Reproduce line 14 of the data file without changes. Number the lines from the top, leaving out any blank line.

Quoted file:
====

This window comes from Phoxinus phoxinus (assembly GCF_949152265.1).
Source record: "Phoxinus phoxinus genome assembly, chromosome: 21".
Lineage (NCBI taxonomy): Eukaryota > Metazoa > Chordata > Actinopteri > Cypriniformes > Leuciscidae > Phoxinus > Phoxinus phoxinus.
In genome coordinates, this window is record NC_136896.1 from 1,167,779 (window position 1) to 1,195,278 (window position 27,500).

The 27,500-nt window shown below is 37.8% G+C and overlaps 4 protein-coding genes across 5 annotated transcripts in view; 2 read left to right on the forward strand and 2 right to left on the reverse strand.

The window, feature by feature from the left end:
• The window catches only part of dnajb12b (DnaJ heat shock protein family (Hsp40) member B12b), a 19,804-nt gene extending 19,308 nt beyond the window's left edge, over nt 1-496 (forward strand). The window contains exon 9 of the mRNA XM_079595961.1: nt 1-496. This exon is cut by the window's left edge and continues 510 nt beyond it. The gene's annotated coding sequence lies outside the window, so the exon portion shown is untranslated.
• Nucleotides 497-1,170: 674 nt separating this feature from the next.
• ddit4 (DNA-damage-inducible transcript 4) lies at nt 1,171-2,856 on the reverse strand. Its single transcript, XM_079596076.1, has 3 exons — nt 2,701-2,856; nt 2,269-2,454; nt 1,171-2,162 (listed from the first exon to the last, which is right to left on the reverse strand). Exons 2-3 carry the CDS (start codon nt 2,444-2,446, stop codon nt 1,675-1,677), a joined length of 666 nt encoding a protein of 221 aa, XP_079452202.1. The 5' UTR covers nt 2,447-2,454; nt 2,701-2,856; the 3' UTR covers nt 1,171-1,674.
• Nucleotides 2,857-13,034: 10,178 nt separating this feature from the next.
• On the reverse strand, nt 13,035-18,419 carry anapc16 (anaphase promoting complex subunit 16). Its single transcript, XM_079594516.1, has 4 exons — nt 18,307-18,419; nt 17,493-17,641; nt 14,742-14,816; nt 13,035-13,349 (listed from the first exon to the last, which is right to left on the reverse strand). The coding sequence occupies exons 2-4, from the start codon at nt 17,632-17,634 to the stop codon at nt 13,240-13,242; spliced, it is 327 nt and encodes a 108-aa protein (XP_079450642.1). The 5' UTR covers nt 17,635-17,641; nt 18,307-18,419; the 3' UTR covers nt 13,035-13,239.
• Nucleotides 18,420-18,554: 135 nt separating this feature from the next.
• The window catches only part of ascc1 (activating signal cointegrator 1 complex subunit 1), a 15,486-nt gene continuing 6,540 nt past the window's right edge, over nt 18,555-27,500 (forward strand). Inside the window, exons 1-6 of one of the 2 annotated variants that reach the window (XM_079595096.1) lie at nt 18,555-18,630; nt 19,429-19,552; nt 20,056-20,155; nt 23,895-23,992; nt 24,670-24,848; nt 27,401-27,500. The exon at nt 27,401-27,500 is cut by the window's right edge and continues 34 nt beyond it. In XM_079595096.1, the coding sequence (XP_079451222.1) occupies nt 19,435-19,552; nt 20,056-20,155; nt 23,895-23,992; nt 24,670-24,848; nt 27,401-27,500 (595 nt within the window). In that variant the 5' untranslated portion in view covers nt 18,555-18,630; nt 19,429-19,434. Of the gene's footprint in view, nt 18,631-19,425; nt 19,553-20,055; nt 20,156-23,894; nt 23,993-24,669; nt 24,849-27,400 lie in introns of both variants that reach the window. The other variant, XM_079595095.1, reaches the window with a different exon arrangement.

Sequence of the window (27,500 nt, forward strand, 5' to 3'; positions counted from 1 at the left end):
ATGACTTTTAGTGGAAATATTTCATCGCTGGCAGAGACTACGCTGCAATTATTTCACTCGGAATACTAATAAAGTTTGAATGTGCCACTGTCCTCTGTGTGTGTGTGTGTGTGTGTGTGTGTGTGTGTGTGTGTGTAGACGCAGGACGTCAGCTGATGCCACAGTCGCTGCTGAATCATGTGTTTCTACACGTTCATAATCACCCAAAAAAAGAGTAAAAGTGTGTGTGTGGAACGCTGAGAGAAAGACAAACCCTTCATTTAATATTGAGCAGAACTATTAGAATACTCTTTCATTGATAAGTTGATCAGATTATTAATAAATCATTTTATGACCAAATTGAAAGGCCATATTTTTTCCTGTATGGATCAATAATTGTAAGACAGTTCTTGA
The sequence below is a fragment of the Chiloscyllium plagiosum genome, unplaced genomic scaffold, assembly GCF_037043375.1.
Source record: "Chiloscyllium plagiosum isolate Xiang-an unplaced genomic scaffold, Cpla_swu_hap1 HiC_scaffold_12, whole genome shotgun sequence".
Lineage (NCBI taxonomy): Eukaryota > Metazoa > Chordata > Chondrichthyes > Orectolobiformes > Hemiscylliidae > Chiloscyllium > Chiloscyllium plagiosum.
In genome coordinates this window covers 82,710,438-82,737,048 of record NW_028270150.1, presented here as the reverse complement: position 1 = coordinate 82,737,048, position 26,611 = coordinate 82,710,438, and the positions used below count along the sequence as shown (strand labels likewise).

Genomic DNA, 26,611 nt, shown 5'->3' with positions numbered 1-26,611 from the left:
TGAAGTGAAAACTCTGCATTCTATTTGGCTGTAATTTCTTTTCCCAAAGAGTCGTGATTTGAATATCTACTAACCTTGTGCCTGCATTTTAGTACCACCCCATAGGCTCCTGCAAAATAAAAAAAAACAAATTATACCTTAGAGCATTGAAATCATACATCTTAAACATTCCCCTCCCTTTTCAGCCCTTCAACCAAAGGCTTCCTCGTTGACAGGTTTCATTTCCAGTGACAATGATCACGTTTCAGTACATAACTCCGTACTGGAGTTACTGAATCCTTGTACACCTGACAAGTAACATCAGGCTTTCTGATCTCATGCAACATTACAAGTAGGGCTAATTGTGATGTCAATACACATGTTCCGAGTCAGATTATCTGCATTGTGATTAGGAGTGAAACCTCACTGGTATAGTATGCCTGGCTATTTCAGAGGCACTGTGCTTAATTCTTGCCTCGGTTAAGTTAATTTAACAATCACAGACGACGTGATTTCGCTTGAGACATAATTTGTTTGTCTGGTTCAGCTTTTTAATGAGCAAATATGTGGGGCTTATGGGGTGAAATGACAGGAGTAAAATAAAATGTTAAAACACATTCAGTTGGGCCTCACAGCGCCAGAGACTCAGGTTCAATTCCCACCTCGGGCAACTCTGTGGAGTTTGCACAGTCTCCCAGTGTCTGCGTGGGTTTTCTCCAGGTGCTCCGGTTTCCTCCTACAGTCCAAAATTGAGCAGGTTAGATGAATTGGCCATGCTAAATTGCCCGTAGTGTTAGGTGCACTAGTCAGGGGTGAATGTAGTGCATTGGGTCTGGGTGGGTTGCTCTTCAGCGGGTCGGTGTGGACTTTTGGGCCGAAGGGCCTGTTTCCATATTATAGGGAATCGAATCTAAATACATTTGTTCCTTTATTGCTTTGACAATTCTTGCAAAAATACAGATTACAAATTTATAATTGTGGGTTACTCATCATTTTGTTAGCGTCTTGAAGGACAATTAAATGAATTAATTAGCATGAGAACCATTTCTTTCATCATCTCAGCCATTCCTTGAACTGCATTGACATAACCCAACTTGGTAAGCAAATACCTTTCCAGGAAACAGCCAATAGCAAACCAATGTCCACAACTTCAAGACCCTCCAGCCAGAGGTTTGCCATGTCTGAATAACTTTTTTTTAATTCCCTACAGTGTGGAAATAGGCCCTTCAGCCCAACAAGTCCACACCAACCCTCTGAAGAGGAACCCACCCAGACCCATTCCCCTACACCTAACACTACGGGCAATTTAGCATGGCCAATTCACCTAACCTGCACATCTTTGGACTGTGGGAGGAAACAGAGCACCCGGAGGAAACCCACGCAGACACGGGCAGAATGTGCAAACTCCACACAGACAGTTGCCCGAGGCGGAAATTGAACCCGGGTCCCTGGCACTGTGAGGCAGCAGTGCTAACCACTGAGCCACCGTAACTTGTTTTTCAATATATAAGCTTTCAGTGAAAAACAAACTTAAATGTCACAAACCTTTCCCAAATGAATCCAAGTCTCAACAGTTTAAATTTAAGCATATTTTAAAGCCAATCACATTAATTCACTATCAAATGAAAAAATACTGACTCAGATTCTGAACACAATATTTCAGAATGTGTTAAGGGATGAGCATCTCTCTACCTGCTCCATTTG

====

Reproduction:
Sequence of the window (27,500 nt, forward strand, 5' to 3'; positions counted from 1 at the left end):